Dunwoody City Council members are raising serious concerns about the state’s plan for new I-285 and Ga. 400 toll lanes that would tower over local neighborhoods and bring more cars into neighborhoods as commuters find ways to access them. And so far, the state has few answers.
Tim Matthews, a project manager for the Georgia Department of Transportation, was peppered with questions by the council at its Oct. 22 meeting in other areas as well, including how to mitigate the loud noise emanating from the new toll lanes. Proposed bus rapid transit running on the Ga. 400 toll lanes was another subject of questions.
Where access points will be for the I-285 toll lanes is already a serious point of contention. The city of Sandy Springs has asked GDOT to move a proposed access point from Mount Vernon Highway to Hammond Drive. But that would likely result in more traffic on Dunwoody’s surface streets, according to city officials.
Matthew said GDOT continues to talk to Sandy Springs, Perimeter Community Improvement Districts and Dunwoody officials about that access point as cities lobby their positions.
“Our preference is Mount Vernon,” Matthews said. “Sandy Springs asked us to look at it. It’s important to remember this [project] has a regional impact and is not just at the local level.”
Councilmember Terry Nall said commuters from surrounding cities will be driving through the city to get to the new toll lanes, creating a “burden on local communities to improve their surface streets.” He asked if GDOT would be helping cities pay for street repairs.
Matthews said that is unknown.
After Transform 285/400
The Georgia Department of Transportation is currently more than a year into its “Transform 285/400” project, which is essentially reorganizing and rebuilding the I-285/Ga. 400 interchange to make traffic flow faster and safer. That project, set to finish in 2020, has drawn public attention for large-scale tree removal for additional highway lanes and for the reconstruction of the Mount Vernon overpass bridge.
But Transform 285/400 is only the beginning. The managed lanes are a separate project that would add even more lanes — four on each highway — in construction that could take a decade. The concept of the project is to allow toll-paying drivers to speed through the interchange in dedicated, entirely separate lanes.
The Ga. 400 managed lanes are tentatively slated to come first, with a construction start in 2021 and opening in 2024. They would run between I-285 — or possibly a bit farther south at the Medical Center area — and Alpharetta’s McFarland Parkway.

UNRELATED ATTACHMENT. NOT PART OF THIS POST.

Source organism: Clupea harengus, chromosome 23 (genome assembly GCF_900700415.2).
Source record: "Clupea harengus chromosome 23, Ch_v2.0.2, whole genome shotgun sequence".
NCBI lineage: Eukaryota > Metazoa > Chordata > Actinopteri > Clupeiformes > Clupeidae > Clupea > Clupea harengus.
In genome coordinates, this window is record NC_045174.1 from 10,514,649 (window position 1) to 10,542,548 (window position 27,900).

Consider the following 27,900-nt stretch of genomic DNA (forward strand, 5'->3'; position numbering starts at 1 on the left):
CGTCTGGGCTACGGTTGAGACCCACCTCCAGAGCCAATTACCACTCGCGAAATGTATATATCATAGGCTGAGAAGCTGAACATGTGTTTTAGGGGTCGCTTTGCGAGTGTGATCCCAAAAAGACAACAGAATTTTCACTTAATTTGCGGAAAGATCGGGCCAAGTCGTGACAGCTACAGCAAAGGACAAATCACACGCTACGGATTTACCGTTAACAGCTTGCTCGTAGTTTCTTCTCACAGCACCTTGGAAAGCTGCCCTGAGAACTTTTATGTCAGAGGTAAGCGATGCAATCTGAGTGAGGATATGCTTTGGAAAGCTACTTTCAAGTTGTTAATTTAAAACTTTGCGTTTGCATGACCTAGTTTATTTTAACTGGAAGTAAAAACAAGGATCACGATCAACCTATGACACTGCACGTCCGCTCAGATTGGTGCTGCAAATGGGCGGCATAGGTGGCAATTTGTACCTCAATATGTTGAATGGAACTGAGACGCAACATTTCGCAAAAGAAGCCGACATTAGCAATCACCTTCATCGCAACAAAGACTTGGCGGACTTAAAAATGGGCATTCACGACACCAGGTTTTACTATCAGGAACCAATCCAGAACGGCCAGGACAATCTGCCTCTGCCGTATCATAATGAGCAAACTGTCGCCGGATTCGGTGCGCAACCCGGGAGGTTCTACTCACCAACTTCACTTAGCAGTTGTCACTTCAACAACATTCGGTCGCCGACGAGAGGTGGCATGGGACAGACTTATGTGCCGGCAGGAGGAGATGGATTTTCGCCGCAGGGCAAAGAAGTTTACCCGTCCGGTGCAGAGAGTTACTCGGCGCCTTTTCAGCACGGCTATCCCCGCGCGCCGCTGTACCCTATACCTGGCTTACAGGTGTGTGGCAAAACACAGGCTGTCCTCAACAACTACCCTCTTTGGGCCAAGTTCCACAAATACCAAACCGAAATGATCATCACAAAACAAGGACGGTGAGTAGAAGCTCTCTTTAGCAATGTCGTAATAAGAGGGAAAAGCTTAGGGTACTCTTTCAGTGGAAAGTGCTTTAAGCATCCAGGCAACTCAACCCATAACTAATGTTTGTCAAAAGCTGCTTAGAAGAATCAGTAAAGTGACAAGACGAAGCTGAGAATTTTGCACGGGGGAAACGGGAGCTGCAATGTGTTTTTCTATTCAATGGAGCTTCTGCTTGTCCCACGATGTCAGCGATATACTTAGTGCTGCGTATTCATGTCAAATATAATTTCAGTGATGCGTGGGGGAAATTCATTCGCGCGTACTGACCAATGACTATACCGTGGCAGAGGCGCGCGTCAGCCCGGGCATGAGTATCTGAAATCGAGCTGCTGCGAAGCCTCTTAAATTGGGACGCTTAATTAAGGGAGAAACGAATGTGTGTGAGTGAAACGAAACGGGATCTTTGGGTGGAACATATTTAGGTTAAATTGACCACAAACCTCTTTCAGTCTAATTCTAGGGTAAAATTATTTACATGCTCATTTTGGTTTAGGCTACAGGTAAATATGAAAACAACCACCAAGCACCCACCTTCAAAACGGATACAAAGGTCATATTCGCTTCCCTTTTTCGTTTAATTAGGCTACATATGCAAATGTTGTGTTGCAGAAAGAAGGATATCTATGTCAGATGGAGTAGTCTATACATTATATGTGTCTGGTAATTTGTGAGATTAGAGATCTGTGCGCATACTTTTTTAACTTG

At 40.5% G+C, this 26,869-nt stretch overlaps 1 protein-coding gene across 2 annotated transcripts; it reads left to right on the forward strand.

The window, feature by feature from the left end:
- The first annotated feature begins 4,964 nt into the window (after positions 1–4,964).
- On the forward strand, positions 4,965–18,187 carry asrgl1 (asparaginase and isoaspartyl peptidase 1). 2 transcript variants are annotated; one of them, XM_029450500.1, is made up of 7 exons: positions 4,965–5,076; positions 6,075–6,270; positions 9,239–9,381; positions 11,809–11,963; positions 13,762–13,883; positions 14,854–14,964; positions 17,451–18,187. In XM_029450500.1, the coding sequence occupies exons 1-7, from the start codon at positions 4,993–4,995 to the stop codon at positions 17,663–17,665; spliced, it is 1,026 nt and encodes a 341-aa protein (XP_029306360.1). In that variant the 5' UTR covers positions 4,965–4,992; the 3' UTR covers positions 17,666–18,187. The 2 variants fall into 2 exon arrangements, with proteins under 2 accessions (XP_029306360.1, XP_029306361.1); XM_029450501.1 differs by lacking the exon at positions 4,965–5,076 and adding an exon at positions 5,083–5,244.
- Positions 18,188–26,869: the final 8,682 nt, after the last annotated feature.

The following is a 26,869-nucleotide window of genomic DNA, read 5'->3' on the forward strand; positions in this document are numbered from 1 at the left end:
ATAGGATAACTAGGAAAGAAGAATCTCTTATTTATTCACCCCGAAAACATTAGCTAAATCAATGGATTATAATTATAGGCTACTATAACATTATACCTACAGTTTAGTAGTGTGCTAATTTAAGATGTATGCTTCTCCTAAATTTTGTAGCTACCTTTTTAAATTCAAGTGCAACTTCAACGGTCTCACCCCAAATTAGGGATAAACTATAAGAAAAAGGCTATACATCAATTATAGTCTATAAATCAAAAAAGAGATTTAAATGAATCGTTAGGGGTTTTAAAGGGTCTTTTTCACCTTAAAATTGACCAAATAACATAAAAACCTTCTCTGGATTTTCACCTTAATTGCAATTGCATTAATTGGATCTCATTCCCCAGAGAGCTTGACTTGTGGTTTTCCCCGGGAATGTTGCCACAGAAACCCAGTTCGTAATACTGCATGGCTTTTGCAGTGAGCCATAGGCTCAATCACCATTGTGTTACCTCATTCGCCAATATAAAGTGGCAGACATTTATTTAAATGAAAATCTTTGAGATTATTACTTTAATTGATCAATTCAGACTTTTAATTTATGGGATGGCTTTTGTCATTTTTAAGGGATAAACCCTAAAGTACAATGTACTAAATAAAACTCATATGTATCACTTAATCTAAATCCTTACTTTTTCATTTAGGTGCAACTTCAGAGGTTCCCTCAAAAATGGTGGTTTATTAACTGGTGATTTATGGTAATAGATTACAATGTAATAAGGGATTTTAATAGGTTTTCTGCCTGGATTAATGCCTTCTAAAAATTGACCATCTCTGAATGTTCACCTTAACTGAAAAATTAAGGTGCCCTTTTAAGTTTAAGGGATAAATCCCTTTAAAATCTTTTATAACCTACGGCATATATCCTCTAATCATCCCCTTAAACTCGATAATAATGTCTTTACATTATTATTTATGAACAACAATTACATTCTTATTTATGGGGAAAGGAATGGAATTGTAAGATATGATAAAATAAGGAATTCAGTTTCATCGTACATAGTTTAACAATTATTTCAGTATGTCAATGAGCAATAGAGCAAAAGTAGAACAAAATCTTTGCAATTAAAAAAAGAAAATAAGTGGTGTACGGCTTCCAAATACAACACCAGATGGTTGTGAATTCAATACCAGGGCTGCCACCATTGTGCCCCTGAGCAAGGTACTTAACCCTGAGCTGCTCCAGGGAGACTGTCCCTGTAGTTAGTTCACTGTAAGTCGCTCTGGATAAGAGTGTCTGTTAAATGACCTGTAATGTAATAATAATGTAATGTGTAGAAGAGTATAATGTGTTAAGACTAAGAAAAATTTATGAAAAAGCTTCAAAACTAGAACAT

On I-285, the lanes would run between I-75 in Cobb County and I-85’s Spaghetti Junction, with other segments to the east and west extending near I-20. Construction could start in 2023 and opening could come in 2028.
On stretches where there is not room to add surface lanes — including Ga. 400 between I-285 and Spalding Drive — the lanes would be built on elevated ramps that would be at least 30 to 40 feet tall and go even higher over interchanges.
The elevated lanes on I-285 would tower over a Georgetown townhome community where Chamblee-Dunwoody Road meets I-285, Councilmember Lynn Deutsch said. She said she gets calls every week from Georgetown residents wondering what is happening and where the elevated toll lanes will go.
Matthews said GDOT is still defining its designs as it works to minimize impacts on residents and businesses.
Environmental studies are underway for I-285, Matthews said, which will also dictate how GDOT will address noise mitigation.
He said once GDOT identifies a site where a noise wall is needed, an agreement is reached with the developer building the toll lanes. The developer does final design and takes that information and goes to the property owners to allow them to vote if they want a sound wall or not.
Noise walls are currently planned to be constructed with concrete and a finish to be more aesthetically pleasing than the yellowish sound walls currently seen along the highways, he said.
Matthews explained GDOT is currently proposing running buses on the toll lanes. Gov. Nathan Deal recently approved $100 million in bond funding for the bus rapid transit “infrastructure.”
Mayor Denis Shortal asked who would pay for BRT transfer stations. Matthews explained GDOT is restricted to spending money on bridges and roads. Building and maintaining transfer stations from BRT to MARTA would be the responsibility of local jurisdictions, he said.
“We better start passing the hat,” Shortal said.
Shortal is part of a group of local officials who are discussing I-285 transit possibilities and co-funding a study. The group includes mayors or other officials from Brookhaven, Sandy Springs, Chamblee, Doraville, Smyrna, Tucker and PCID and Cumberland Community Improvement Districts.
The group contracted recently with Kimley-Horn Associates to conduct a transit study for their cities and the impact of the I-285 toll lanes and analyze BRT.